What if we stopped to ask a new teacher in our building to sit with us at lunch? What if we stopped into the classroom of a new teacher and asked how things were going? What if we stopped them in the hallway and asked them if they needed help with anything? What if we sent a new teacher a note or an email telling them how happy we were to have them in our building? What if we took three seconds out of our day to tell a new teacher that we were excited to learn alongside them? What if we took time each day to remember that teaching is much more enjoyable when we support one another? What if we committed to 30 minutes a week sharing and collaborating? What if we remembered what it was like to be new?
At the end of our last meeting we asked each member of the group to write down something that they were proud of on a post it note. We asked them to fold it up and put it in their wallet or purse. And we asked that the next time they felt beaten down, found themselves crying or wanting to quit, that they should get out that note to remind them that there are many things to be proud of. While what I write next wouldn’t fit on a post it note, I do want to share what I am proud of.
So to our new teachers (and new teachers everywhere):
I am proud of you. You wake up every day and come to school with the best of intentions: to help students learn and to grow. You put up with the nonsense and the noise. You put your best foot forward. You work through the tears, the criticism, the long nights, the loneliness, and the feeling that what you do will never be good enough. You recognize that this profession is not what you expected it to be. You question whether you will make it to December, let alone to the end of the year. You wonder when it will be fun. And yet each day you treat it like it is new again. I am proud of you because you understand grit, perseverance, and problem solving because you know no other way. I am proud of you because you choose to continue to learn and grow and approach each task as a new opportunity to improve.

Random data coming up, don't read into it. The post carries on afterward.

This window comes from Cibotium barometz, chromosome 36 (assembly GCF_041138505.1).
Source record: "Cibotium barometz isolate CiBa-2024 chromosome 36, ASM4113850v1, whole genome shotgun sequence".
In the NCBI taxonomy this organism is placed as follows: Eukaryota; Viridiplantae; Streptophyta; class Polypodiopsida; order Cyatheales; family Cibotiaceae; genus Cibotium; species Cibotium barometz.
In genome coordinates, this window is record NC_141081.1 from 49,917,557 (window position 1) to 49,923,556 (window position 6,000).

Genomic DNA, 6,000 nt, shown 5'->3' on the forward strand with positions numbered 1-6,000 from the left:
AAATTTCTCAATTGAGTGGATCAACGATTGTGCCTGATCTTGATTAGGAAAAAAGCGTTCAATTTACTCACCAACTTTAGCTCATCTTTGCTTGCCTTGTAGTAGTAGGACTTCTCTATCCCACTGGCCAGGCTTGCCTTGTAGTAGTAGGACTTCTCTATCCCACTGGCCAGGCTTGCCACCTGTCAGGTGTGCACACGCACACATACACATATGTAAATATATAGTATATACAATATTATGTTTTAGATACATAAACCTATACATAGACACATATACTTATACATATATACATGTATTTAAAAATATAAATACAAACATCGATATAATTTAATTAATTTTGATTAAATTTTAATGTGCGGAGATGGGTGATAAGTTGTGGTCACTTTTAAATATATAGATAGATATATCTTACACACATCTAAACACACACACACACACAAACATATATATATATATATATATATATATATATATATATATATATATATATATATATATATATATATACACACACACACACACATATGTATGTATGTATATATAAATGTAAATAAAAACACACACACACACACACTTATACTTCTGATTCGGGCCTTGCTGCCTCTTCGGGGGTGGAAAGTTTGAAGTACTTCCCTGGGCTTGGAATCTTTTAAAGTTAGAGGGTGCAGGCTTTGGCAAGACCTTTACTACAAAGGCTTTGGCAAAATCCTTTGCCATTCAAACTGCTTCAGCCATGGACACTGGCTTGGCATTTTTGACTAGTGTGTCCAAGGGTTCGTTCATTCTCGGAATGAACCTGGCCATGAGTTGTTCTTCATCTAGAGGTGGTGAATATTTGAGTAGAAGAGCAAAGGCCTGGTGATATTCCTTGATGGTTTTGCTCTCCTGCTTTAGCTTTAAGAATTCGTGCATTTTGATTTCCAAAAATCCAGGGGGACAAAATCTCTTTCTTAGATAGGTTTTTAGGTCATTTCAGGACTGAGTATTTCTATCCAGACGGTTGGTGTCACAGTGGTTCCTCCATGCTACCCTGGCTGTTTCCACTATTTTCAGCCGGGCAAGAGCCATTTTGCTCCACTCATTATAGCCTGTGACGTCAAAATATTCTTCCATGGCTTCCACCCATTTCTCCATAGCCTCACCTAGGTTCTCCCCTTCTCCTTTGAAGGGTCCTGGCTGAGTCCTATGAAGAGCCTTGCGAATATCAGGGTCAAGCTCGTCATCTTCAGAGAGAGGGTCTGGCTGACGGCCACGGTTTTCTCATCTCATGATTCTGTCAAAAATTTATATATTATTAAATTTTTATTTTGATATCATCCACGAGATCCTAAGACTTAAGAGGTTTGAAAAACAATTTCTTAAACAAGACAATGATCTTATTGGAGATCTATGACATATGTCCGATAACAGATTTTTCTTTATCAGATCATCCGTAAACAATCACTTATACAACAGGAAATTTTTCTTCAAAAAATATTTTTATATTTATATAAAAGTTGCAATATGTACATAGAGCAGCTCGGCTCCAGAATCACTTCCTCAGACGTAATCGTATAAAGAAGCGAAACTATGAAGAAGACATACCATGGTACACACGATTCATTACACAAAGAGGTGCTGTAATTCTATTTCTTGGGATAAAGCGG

It’s ok to recognize the negative, the hurt, and the frustration: but remember this moment. Remember that this is the moment you acknowledged that despite it all, it is completely worth it. Remember what it feels like to be new. Remember that our students walk into "new" at the start of each year. Remember that next year, there will be colleagues who will be experiencing what it means to be new. Remember that you pulled yourself up by the bootstraps. Remember that it got better (not necessarily easier). Remember that you found the support you needed. Remember that you learned what you needed to because you never stopped trying. Remember that you won over parents and students because of the kindness and compassion you showed them. Remember that you will never be the same teacher you are at this moment. Remember that despite the heartache and challenge ahead of you each day, what you do is valued by many even though they may not say it or show it nearly enough. Remember that to each student who walks through your door, you can be their support and their hero. What you do each day makes you my hero. Remember that we are proud of you.